A Caesarean operation can be performed for many reasons. It could be that:
- The woman or the baby has a life threatening illness that means a Caesarean is necessary OR
- Complications have arisen in the pregnancy or labour OR
- A vaginal birth is considered not possible or has increased health risks for the woman and / or baby when compared to the risks of a Caesarean birth OR
- It is the caregiver or woman's preference.
Reasons for performing a Caesarean can be divided into medical and non-medical reasons. These are discussed in the next section.
Medical reasons for a Caesarean birth
Other reasons for a Caesarean birth
Medical reasons for a Caesarean birth
Intervening to perform a Caesarean operation can be based on 'medical reasons' or 'medical indications'. It is in most of these circumstances that the perceived risks of the operation have FAR OUTWEIGHED the risks of continuing the pregnancy or allowing the woman to labour and give birth vaginally.
Medical reasons for performing a Caesarean operation can include:
The mother is unwell
The baby is in an unusual position
The labour is not progressing
You have twins or more
Very premature baby(s)
The baby is too large to be born vaginally
Previous uterine surgery
A previous 4th degree tear
It is felt that a vaginal birth may put the baby at risk
This is when the placenta is lying low in the uterus and in rare cases covers the opening of the cervix to a large degree. This variation makes it impossible for the baby to be born vaginally. You can read more on this in placenta previa.
This is when the placenta separates from the wall of the uterus before the baby is born. It usually causes heavy bleeding inside the uterus and can be life threatening for the baby and sometimes for the woman. You can read more on this in placental abruption.
This is when the baby becomes unwell or is not coping in the uterus during the pregnancy, labour or before the second stage (or pushing phase) of the labour. The labour itself may be causing some distress and if the baby is already unwell, the baby will need to be born relatively quickly. If the cervix is not fully dilated or a forceps or ventouse delivery seems unreasonable, this will mean a Caesarean operation.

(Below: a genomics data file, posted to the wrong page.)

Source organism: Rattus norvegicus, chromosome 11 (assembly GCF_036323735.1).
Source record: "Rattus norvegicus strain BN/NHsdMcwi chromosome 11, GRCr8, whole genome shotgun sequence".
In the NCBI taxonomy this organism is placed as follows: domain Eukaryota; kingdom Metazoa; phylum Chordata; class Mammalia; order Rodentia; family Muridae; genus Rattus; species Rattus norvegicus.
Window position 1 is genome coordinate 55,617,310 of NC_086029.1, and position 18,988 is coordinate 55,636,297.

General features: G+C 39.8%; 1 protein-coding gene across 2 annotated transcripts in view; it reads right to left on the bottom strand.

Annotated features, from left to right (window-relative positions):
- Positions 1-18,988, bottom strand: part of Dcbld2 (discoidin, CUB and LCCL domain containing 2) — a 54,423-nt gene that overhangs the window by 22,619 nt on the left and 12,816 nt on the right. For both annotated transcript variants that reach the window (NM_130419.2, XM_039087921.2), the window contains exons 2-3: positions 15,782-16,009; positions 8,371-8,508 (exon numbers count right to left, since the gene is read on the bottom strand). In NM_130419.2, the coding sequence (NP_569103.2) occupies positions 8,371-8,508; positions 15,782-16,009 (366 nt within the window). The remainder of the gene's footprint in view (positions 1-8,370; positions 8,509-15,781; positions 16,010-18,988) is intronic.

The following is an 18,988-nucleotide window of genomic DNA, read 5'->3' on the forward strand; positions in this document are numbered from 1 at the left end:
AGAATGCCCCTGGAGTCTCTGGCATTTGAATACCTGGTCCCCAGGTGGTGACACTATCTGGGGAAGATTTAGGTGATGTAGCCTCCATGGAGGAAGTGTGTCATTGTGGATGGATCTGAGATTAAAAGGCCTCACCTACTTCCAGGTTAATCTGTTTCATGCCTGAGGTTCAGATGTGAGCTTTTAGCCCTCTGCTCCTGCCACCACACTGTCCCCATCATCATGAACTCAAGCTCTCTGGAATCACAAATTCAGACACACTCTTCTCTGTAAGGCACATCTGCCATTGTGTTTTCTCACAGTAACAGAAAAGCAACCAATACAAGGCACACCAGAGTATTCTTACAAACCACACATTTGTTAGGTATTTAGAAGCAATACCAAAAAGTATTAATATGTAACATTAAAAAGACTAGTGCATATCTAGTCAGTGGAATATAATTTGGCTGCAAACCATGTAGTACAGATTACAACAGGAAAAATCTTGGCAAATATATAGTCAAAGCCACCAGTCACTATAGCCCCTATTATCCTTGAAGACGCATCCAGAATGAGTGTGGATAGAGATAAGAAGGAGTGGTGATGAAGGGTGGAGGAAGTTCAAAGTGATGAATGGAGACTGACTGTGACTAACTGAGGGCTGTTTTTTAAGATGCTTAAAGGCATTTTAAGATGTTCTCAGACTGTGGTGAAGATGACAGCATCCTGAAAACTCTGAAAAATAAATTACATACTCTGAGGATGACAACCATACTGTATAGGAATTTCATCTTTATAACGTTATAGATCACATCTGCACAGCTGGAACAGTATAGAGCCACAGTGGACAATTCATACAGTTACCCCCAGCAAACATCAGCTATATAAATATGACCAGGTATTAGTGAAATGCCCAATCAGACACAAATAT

Caesareans for fetal distress are more common when there are complications such as the baby being small for dates, due to the placenta not functioning efficiently, or the labour is induced or augmented and the uterus is being overstimulated to contract too vigorously. You may wish to read fetal distress.
This is a rare complication that can happen if the baby's cord comes down in front of the baby's head into the woman's vagina. If this occurs it will usually cause compression of the cord, reducing (or cutting off) the blood supply from the placenta to the baby. This can be a life threatening complication for the baby. You may wish to read more on this in cord prolapse.
The mother is unwell.
In some cases the mother can be unwell and sometimes unable to tolerate labour or it may be that her illness is affecting the wellbeing of the baby. Alternatively in these circumstances, there may not be enough time to wait for an induction to work (to attempt a vaginal birth), meaning that a Caesarean will be needed. This can include high blood pressure, diabetes, heart disease or kidney disease.
If an induction of labour has not been successful and the waters have been broken for a lengthy period of time then a Caesarean section will need to be performed. This is covered extensively in Class 4 under induction of labour.
The baby is in an unusual position.